In June 2016, during one of our Angels initial meetings, Professor Igor Voznyuk took a strong interest in the use of the Body Interact software for conducting trainings in the St. Petersburg Research Institute of Emergency Care – a big, multi-functional hospital as well as a research and educational institute for medical universities. Within months, he started doing simulations using Body Interact with his team.
It was only natural that, upon hearing about it, Professor Voznyuk became interested in a Stroke Simulation Center managed by Dr. Robert Mikulik and his team in Brno, where they train using real case simulations. He visited the Simulation Center in November 2017 and gained further inspiration on how to better stroke care in his network.
It was never going to be easy, but Professor Voznyuk knew that setting up an educational-based simulation center would dramatically improve the training of stroke teams in his region.
The challenge was then to convince the right people that this simulation center idea is a worthwhile investment to improve stroke care at a regional and, eventually, national level.
The concept itself was further adapted from the Brno blue print to local reality and needs.
Eventually, on the first of June 2018, the course was launched during a conference dedicated to emergency care in St. Petersburg, where he hosted a simulation-themed symposium.
The plan is to offer the simulation-based training course at the St. Petersburg Research Institute of Emergency Care, where he would be able to emulate a hospital environment better and conduct trainings on a regular basis.
The simulation course is divided into five phases:
- Pre-Hospital phase with a full interview and assessment of the dummy patient by ambulance, using the FAST protocol;
- Transferring of data from the ambulance to the hospital: phone call and then face-to-face transfer of patient to the Stroke Team at the hospital;
- In-Hospital phase from door to treatment;
- Feedback from observers and experts board;
- Q&A session
Those receiving the trainings consisted of stroke unit staff members from different hospitals and ambulance staffs from different ambulance services, who were divided into 4 training groups which included a dummy patient (and a relative, if the scenario called for it), an ambulance crew, a porter, a neurologist, a nurse, as well as observers and juries armed with a checklist developed by Professor Voznyuk for feedback.
At the start, only the dummy patient and his relative knows the exact scenario, based on a case from Body Interact. The task of the ambulance crew is to collect all applicable information, diagnose the patient, and pre-notify the stroke team using a stroke phone.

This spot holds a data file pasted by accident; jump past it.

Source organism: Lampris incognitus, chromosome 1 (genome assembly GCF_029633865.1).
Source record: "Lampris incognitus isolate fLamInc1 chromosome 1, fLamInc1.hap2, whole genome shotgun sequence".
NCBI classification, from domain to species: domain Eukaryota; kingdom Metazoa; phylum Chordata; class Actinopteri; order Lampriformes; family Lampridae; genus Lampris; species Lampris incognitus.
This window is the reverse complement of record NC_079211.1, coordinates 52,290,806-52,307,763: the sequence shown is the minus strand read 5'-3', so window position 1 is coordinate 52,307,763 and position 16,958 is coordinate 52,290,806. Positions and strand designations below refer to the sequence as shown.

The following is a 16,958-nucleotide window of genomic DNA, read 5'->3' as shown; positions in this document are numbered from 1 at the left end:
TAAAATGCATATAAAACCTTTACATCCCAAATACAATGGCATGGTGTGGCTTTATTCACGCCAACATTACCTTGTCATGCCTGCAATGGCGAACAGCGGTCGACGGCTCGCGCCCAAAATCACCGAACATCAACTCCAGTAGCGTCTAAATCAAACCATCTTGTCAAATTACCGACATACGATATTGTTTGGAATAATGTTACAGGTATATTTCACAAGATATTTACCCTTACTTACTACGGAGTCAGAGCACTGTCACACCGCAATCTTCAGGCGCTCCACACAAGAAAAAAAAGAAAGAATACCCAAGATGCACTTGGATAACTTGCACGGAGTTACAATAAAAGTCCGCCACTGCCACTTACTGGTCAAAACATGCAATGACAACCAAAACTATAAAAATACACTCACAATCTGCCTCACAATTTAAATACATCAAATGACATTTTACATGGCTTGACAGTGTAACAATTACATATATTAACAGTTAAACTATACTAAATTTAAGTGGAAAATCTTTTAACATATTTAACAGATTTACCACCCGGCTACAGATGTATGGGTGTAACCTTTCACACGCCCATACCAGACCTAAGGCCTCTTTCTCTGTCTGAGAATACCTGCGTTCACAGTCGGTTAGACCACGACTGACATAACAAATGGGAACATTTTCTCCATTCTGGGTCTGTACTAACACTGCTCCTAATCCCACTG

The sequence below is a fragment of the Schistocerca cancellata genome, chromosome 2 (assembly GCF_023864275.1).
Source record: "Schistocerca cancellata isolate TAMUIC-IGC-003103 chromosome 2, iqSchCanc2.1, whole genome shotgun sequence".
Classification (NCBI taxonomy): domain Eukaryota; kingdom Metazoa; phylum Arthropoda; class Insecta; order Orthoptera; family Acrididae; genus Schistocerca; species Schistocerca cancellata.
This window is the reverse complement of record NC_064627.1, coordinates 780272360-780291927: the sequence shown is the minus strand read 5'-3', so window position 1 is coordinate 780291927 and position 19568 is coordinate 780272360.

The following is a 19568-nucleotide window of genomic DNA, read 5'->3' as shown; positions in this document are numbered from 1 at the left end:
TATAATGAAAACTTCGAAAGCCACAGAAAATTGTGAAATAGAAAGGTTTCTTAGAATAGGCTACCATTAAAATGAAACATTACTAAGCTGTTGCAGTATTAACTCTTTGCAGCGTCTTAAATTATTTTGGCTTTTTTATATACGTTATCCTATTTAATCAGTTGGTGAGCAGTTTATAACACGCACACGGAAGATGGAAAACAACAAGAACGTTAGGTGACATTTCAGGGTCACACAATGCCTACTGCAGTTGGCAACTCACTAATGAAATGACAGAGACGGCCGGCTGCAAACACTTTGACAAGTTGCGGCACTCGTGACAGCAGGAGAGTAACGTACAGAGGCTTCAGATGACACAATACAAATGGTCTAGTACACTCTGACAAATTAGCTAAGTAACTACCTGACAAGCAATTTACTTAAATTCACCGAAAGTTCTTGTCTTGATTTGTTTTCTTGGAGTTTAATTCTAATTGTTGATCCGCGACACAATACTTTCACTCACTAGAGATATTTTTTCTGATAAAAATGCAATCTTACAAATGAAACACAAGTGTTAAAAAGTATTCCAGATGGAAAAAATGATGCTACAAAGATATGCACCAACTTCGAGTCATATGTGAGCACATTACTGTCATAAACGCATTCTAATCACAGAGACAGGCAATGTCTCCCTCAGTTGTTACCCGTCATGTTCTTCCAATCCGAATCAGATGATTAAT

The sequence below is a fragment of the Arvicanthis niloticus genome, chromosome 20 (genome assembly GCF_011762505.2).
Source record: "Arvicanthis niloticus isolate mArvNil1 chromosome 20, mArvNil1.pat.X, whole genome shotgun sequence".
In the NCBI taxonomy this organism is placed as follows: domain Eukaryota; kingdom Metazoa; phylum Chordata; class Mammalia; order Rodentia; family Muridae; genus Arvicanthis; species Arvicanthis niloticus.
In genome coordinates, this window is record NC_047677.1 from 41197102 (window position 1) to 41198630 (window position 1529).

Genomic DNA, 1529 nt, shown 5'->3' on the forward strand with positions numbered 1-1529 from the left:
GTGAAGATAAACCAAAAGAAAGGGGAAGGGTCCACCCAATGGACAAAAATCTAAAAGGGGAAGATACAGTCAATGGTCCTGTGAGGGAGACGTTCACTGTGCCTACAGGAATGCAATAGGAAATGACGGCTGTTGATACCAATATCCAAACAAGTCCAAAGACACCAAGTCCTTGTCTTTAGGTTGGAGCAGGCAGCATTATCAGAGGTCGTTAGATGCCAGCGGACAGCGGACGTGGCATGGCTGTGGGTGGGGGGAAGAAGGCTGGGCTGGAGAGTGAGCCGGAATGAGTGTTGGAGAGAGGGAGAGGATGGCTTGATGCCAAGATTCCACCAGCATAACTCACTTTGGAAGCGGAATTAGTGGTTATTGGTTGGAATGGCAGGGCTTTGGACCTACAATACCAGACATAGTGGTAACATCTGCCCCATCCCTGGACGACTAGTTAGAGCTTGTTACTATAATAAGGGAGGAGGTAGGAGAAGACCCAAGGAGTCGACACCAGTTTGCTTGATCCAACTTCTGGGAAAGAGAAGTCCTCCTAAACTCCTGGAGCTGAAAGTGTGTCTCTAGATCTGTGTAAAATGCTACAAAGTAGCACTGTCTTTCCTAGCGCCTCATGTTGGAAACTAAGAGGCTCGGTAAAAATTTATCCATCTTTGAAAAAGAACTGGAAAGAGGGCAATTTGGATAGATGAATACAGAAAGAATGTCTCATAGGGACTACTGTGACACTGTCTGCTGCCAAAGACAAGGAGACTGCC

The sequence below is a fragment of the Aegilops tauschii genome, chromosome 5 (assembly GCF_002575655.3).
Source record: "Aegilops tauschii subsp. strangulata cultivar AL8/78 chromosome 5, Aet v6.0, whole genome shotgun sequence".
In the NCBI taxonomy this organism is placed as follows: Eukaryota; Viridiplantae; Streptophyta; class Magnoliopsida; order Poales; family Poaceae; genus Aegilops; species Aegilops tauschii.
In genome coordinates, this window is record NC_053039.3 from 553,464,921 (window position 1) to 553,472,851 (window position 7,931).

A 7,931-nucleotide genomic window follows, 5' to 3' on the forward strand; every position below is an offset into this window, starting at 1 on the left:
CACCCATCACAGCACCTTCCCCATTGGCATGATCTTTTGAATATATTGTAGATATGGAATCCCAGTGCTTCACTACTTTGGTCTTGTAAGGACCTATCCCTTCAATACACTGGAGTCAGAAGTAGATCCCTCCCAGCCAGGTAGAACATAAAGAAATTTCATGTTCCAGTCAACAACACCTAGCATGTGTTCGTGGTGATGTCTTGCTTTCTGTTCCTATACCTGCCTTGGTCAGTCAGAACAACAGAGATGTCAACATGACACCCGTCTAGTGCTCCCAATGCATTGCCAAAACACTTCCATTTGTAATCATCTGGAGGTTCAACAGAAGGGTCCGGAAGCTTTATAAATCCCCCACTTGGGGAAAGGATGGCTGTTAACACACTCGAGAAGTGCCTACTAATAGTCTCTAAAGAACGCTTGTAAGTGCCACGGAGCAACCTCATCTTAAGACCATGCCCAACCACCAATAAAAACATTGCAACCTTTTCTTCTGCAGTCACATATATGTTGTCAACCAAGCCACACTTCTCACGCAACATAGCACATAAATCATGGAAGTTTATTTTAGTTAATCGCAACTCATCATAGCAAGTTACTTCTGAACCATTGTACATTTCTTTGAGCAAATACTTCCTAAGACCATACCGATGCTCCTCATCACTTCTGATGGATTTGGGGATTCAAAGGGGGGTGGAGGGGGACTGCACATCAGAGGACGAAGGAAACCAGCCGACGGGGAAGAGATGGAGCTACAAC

The patient is then transferred on a real trolley to the “hospital” where the neurologist and nurse are waiting. Patient’s transfer from ambulance to neurologist and initial interview and assessment is followed by Body Interact case start, which is displayed on a big screen and operated by an Angels consultant. The task of the stroke team is simple – to diagnose and treat the patient.
Once the simulation is done, a jury of four chiefs from different stroke units who have been observing the process will share their feedback based on the notes and scoring system that is part of the observer’s checklist; touching upon aspects such as cooperation and communication between team members and with patient, time loss issues and protocol compliance. This would then be followed by a Q&A session to ensure full understanding among all parties involved.
The simulation courses are currently set to take place once every three months, inviting every advanced neurologist from the region’s stroke units. But as with all great visionaries, Professor Voznyuk and his team have set their eyes on to bigger things; aiming to increase the training frequency to a monthly basis and involving regions other than their own. They are also looking into formalizing this course as an elective module for the national certification of neurologists, so that participants can claim points creditable to their neurologist certification (which per local regulation must be renewed every five years).
In considering to set up a simulation center, one might think that vast amount of resources would be needed. The learning from St. Petersburg Research Institute of Emergency Care is that this can be done with minimum resources and some tools provided by the Angels Initiative.
Needless to say, we are extremely proud to be a small part of this movement, which we are certain will shift the landscape of stroke care in Russia and will do everything that we can to continue supporting it!
Watch a video about this simulation center here: https://youtu.be/b4VNwWlRhLk (only available in Russian)